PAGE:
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Comparison of diagnosis and treatment of MSSA and MRSA osteomyelitis in children: a case–control study of 64 patients



We aimed to compare the clinical characteristics of acute osteomyelitis caused by methicillin-resistant Staphylococcus aureus (MRSA) and methicillin-sensitive Staphylococcus aureus (MSSA) in children.


We retrospectively analyzed the data of 64 children treated between September 2017 and June 2021. Based on the bacterial culture results, they were divided into MRSA and MSSA infection groups. Both groups were treated with debridement and vacuum-assisted closure for negative pressure drainage. Parameters including clinical manifestations, number of operations, length of hospital stay, inflammatory indicators, and concurrent arthritis were compared between the two groups.


In the MRSA infection group, there was one case each of residual joint stiffness and pathological fracture. Conversely, the MSSA group had two cases of residual joint stiffness. The MRSA infection group was more prone to high fever (t = 3.61, P = 0.001), white blood cell count elevation (t = 2.41, P = 0.022), arthritis (X2 = 7.48, P = 0.013), metastatic abscess (X2 = 4.78, P = 0.042), and a shorter length of progression from onset to admission (t = − 2.04, P = 0.046); however, it required more surgeries (t = 2.68, P = 0.009) and longer hospital stay (t = 2.04, P = 0.045).


Pediatric acute osteomyelitis caused by MRSA is more prone to cause high fever and markedly elevated of white blood cell count, and is often accompanied with suppurative infection of adjacent joints and metastatic abscesses, thus requiring more surgeries and longer hospital stay.


Acute hematogenic osteomyelitis (AHO), typically occurring in the distal femur and proximal tibia, is one of the most common infectious diseases in children. It is usually caused by a blood-borne infection [1]. However, few cases are caused by the spread of an adjacent soft tissue infection or secondary open fracture. Owing to the different development processes of bone and epiphyseal vessels in children, the incidence of AHO varies by age and sex. The incidence is approximately 1:5000–1:10,000, and it is twice as common in boys than in girls [2]. AHO has a sudden onset and rapid progression and may cause serious complications or even endanger the lives of affected children if not treated in time [3]. Although the incidence may vary across groups, the microbial epidemiology is basically consistent, in which methicillin-sensitive Staphylococcus aureus (MSSA) plays a major role [4]. However, as MSSA virulence and aggressiveness have evolved, the pathophysiology and epidemiology of infection have changed. In recent decades, the incidence of methicillin-resistant Staphylococcus aureus (MRSA) infection in children has increased. MRSA is more virulent and invasive than MSSA, causing complex and deep tissue infections, including skeletal muscle infections, which require more comprehensive evaluation and treatment [5]. Osteomyelitis caused by MRSA infection is more likely to be cause high fever, tachycardia, pain, and claudication than that caused by MSSA infection [6]. In this study, the clinical manifestations, inflammatory indicators, and therapeutic effects of acute osteomyelitis caused by MRSA and MSSA infections were compared to further analyze the differences and guide clinical treatment.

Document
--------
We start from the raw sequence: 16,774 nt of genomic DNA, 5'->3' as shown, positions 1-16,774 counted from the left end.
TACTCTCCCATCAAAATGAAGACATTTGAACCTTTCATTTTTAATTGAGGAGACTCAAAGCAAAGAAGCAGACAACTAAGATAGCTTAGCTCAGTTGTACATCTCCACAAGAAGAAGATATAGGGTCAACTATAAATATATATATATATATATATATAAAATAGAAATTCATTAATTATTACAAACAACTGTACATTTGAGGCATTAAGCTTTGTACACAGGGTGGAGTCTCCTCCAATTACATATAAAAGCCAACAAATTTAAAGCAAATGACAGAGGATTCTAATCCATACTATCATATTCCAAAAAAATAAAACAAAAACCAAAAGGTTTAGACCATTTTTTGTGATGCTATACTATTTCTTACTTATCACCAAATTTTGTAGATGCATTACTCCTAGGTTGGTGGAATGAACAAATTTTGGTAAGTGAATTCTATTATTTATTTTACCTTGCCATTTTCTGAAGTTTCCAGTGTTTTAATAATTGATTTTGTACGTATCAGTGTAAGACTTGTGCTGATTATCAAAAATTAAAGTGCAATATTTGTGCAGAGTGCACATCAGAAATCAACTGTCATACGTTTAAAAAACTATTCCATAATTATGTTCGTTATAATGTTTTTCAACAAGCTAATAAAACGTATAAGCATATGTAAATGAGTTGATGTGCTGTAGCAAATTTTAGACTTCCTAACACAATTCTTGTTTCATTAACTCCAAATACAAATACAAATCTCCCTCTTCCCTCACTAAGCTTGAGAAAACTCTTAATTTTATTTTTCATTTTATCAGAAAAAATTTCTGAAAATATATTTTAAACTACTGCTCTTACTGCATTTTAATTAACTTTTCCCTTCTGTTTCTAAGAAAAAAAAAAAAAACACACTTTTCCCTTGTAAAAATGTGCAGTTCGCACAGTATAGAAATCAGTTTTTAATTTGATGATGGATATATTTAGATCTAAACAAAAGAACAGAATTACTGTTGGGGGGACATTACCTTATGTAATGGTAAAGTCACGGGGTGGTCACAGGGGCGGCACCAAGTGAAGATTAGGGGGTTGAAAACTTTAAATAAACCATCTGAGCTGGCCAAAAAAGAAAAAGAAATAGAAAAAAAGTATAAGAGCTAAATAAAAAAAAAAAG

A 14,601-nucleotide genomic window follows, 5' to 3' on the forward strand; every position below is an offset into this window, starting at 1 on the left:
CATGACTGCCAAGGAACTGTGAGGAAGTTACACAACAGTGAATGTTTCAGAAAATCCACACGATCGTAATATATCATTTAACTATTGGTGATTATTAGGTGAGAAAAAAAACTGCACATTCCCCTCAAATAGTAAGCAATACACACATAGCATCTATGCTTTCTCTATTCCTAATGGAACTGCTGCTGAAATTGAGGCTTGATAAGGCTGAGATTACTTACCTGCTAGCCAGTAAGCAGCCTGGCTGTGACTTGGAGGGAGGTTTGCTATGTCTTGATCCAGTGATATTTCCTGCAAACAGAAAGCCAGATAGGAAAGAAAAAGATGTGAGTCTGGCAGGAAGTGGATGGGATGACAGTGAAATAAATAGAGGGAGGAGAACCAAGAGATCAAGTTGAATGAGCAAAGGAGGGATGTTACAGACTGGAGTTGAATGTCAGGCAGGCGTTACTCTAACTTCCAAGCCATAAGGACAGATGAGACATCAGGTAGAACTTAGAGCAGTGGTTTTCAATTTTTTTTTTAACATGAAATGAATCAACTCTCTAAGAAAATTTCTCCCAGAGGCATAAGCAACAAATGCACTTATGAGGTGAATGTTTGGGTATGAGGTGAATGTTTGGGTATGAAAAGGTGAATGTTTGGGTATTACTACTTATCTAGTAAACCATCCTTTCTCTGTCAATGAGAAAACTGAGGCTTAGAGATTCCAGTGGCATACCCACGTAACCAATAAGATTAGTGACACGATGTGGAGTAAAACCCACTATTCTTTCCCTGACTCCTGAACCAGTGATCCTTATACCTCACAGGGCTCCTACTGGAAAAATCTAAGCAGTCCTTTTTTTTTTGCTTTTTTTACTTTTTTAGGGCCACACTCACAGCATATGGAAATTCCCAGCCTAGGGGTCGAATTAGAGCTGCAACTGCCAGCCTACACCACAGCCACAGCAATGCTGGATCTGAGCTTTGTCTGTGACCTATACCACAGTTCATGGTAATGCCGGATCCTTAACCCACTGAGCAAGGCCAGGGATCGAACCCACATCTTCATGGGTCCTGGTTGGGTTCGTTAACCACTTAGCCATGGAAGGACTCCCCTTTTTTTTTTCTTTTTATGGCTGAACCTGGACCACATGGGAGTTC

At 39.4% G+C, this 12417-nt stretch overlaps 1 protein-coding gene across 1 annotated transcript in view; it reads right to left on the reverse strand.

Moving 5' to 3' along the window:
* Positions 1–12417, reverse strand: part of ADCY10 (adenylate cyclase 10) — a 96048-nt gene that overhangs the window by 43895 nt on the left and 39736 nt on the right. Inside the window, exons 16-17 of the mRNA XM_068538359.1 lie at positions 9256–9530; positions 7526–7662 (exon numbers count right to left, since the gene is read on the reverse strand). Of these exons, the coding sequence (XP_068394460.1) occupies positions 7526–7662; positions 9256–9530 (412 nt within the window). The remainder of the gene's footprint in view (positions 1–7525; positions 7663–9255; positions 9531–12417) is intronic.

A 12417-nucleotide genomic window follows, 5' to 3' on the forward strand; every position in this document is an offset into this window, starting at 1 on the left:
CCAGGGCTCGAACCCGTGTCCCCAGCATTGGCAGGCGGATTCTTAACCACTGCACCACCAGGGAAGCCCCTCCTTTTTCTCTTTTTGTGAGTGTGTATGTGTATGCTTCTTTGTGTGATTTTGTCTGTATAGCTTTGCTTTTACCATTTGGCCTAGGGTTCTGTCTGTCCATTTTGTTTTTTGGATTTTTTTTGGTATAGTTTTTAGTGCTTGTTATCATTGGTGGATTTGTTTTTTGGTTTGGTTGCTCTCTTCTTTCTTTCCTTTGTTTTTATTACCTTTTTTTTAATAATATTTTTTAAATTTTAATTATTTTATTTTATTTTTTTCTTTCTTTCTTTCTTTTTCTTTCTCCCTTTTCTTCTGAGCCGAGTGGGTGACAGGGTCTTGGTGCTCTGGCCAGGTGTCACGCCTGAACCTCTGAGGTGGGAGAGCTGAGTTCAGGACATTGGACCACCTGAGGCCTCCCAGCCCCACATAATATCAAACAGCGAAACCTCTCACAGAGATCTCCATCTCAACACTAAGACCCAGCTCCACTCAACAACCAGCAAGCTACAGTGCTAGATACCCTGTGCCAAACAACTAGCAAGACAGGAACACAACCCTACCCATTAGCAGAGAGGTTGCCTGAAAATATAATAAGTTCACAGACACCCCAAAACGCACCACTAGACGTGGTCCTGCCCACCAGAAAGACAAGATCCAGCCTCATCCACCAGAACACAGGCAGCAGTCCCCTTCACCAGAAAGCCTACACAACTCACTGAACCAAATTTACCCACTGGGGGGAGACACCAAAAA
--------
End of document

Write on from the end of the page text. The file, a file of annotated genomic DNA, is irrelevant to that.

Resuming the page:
Materials and methods

This was a retrospective case–control study. It included 64 patients with acute osteomyelitis confirmed by imaging examination and pathology between September 2017 and June 2021 at Jinan Children’s Hospital.

Inclusion criteria 1. Acute osteomyelitis confirmed by imaging examination and pathology. 2. Bacterial culture yielded MRSA or MSSA. 3. The patient was treated with debridement and vacuum-assisted closure (VAC) for negative pressure drainage. 4. Age < 18 years.

Exclusion criteria 1. Chronic or subacute osteomyelitis. 2. Immunodeficiency 3. Concurrent hematological diseases.

This study included 37 boys and 27 girls. The age ranged from 19 days to 12 years, with an average age of 60 months. Most of the patients had no obvious causes of the disease at the onset, and the affected sites were mainly the femur and tibia (Fig. 1). The clinical manifestations were fever, local redness, tenderness, and limited limb movement. Patients with arthritis had corresponding joint swelling, effusion, and limited movement. Laboratory investigations such as routine blood examinations, c-reactive protein (CRP), erythrocyte sedimentation rate (ESR), and imaging examinations such as MRI were performed on all the patients. Based on the results of the bacterial culture, they were divided into MRSA and MSSA infection groups with 22 and 42 patients, respectively. Our study was approved by the ethical committee of Jinan Children’s Hospital (Ethical code: QLET-IRB/T-2021020).

Fig. 1
figure 1

Distribution of affected sites between the MRSA infection group (22 patients) and MSSA infection group (42 patients)